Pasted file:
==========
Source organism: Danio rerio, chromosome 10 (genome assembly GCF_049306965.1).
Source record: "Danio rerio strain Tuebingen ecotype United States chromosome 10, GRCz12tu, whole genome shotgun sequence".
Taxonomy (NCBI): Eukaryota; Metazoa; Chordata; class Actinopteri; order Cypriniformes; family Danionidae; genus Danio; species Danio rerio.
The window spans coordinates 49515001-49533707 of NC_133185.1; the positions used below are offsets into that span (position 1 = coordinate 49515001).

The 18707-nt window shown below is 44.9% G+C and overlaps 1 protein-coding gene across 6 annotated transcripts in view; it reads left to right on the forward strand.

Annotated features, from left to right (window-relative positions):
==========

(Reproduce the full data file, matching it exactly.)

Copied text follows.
Source organism: Danio rerio, chromosome 10 (genome assembly GCF_049306965.1).
Source record: "Danio rerio strain Tuebingen ecotype United States chromosome 10, GRCz12tu, whole genome shotgun sequence".
Taxonomy (NCBI): Eukaryota; Metazoa; Chordata; class Actinopteri; order Cypriniformes; family Danionidae; genus Danio; species Danio rerio.
The window spans coordinates 49515001-49533707 of NC_133185.1; the positions used below are offsets into that span (position 1 = coordinate 49515001).

The 18707-nt window shown below is 44.9% G+C and overlaps 1 protein-coding gene across 6 annotated transcripts in view; it reads left to right on the forward strand.

Annotated features, from left to right (window-relative positions):